Wiener takes all in downtown Greensboro
When Marine Corps veteran Grady Riddle returned from the war-torn Middle East in 2006, he never dreamed the fight of his life would take place years later on American soil. Well, that may or may not be entirely true but I couldn’t resist the joke.
Riddle began selling hot dogs back in 1998 while still in high school, assisting Katie Darnley who, for more than a quarter century, was downtown Greensboro’s Hot Dog Lady positioned faithfully in the courtyard of the city’s Governmental Center and the J. Douglas Galyon Depot. It was a rare morning, no matter the weather, that Darnley wasn’t at-the-ready with a hot dog and a smile.
As for Grady, 20 years slinging street meat is quite an achievement, interrupted only by his service overseas during the height of George W. Bush’s “War on Terror.” He took over the Downtown Dogs business last year. I confess to being a regular customer, enjoying some of his firm wieners and soft buns.
He made only one change after Darnley retired. Recognizing he was on the front lines where extreme poverty meets tremendous prosperity, Grady instituted a pay-it-forward program to feed the hungry when they indicated they had no cash. He subsequently gave away hundreds of meals even, “Finding a location where there were homeless people and just feeding them all at once.”
This past May, Grady was missing in action for some three weeks, beleaguered with health problems and mechanical breakdowns.
“I was in the hospital [some of that time],” he explained. “I recently found out I have diabetes.”
Once he was back up and running, Grady discovered another hot dog vendor working his spot. You know what they say, “The early bird gets the worm.” To defend his position, Grady was determined to be first on-site, arriving as early as 8 a.m. You might not be surprised how few hot dogs a person can sell at that hour.
Despite a confluence of foot traffic between the courthouse and the probation office, that corner of the world isn’t lucrative enough to support dueling vendors. This led to Grady firing off some bitter salvos on social media as he watched his business fade away. Last Friday, 20 years to the month after selling his first red hots downtown, he left the field of battle with honor.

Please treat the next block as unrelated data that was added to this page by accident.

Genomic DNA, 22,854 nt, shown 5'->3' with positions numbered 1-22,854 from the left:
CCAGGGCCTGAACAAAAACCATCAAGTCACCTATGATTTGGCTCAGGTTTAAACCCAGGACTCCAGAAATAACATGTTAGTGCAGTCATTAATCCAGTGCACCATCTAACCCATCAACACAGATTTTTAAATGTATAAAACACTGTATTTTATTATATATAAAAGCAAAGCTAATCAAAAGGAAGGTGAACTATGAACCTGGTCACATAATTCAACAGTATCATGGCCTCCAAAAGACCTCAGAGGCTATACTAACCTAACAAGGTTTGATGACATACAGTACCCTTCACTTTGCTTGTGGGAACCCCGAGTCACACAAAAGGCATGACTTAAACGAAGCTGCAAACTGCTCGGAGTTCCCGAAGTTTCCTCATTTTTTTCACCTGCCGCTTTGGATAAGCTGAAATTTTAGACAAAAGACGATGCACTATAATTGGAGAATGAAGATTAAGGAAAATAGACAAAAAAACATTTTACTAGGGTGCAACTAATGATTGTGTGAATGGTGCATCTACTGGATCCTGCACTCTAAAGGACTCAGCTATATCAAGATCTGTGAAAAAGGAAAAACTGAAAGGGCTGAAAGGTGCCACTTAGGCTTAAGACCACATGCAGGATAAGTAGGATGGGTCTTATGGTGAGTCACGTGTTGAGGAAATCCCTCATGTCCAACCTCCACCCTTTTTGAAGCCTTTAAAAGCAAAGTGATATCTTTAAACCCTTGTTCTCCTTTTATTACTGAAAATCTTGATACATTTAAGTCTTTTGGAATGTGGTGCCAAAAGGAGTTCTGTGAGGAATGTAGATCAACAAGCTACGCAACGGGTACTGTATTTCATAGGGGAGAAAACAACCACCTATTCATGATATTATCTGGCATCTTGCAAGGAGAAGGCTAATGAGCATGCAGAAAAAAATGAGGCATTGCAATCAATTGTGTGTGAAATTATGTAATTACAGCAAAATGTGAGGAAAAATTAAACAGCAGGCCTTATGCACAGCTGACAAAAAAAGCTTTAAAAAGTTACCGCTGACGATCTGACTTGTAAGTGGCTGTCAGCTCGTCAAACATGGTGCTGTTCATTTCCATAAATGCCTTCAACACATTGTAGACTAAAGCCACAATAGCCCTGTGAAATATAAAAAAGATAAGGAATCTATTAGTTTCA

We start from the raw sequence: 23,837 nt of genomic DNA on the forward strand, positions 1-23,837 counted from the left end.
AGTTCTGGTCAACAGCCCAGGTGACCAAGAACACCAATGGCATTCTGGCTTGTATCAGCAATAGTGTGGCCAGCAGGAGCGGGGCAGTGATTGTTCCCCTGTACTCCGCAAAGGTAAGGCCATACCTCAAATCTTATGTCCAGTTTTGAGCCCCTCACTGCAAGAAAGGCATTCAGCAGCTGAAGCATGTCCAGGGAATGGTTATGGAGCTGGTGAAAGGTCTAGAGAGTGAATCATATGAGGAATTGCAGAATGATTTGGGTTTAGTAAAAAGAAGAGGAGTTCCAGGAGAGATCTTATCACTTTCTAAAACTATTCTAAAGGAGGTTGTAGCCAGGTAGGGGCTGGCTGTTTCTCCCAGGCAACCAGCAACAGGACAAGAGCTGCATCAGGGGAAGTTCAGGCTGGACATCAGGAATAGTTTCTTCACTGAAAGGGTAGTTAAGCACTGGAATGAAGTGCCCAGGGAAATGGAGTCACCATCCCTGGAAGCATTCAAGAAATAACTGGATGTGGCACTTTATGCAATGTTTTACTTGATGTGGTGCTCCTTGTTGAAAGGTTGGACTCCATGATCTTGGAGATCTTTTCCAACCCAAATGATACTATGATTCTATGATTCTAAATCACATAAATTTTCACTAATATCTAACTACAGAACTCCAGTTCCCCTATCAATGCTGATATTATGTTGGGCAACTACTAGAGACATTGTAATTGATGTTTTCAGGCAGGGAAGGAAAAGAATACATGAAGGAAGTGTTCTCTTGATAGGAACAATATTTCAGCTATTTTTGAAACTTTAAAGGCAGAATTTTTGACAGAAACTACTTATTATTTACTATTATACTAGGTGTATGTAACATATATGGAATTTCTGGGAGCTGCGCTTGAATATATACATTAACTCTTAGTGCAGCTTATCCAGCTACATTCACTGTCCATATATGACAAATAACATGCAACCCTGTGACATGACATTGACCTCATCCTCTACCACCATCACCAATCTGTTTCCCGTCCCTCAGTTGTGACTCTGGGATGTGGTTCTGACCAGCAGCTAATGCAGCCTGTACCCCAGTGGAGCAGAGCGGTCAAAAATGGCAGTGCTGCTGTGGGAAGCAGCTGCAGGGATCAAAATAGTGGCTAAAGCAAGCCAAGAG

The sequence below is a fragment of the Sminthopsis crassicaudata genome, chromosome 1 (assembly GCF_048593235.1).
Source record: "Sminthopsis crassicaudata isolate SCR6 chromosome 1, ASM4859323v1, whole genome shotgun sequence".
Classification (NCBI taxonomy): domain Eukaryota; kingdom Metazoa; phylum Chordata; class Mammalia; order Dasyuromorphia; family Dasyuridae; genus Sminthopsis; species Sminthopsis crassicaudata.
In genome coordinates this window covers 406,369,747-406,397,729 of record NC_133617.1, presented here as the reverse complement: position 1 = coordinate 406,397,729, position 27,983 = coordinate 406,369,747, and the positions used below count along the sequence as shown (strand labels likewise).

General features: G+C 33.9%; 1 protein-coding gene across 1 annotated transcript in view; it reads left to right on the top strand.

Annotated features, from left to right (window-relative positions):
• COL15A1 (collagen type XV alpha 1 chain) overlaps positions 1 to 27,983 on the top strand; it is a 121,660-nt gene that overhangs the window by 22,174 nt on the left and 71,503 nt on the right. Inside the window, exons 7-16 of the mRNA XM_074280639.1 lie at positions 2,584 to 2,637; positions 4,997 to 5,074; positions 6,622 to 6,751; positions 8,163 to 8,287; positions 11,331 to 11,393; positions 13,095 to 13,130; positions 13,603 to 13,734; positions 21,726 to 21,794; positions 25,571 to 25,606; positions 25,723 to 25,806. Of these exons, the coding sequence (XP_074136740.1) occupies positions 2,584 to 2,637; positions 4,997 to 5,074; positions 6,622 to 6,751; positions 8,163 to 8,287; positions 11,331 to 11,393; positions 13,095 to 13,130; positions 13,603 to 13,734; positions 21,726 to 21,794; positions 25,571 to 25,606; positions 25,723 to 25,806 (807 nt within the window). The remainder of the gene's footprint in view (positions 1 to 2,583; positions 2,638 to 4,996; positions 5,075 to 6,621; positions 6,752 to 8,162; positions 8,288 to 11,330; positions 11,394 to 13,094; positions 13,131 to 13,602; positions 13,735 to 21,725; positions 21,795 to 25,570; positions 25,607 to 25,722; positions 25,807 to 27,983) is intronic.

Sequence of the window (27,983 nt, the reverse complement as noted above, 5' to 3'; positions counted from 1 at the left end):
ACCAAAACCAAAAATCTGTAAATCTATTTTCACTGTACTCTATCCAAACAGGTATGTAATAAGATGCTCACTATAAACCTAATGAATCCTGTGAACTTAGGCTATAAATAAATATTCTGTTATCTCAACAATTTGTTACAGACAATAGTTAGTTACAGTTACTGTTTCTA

“I’m not happy about it at all, I had a plan and now I’m in debt,” he said. “But I’m going to be positive.”
When I attempted to interview one of the proprietors of the new hot dog stand, Krystal, she asked if I was Facebook friends with “Mr. Riddle.”
I informed her that indeed, “I’ve been friends with Grady for about a decade.”
She replied skeptically but pleasantly, “He’s said some pretty nasty things about us on Facebook, I’d rather you talk with my husband.” This ended our conversation. Fair enough.
In contrast to Grady’s dogs, the folks who now inhabit Governmental Square around the noon hour, Maho’s Bistro, split their frankfurters lengthwise to grill them on both sides while simultaneously toasting the buns. It’s a better product, in my opinion. For fanatical wiener eaters, they even offer a 33-inch hot dog.
A regular hot dog, chips, and a Coke will run you $4, a dollar more than Grady was charging but still one of the best lunchtime bargains out there for downtowners.
Krystal seemed very nice and I genuinely hope they prove successful, and that Riddle finds his next chapter rewarding, one that affords more opportunities to do what he really loves, skydiving.
As for those chrome hot dog stands that had become so familiar for over 25 years? They’ll likely go back to Darnley, who is enjoying life in Florida where she can be close to her grandkids.
Can Maho’s Bistro cut the mustard over the long haul? Time will tell. As for Grady, what he’ll miss most, “Are the people, my regulars. And working outside is awesome.”
An artistic member of ‘The New York Yankees of Motion Picture Advertising,’ Billy Ingram is the author of 5 books including Hamburger², a collection of stories (mostly) about Greensboro’s colorful past.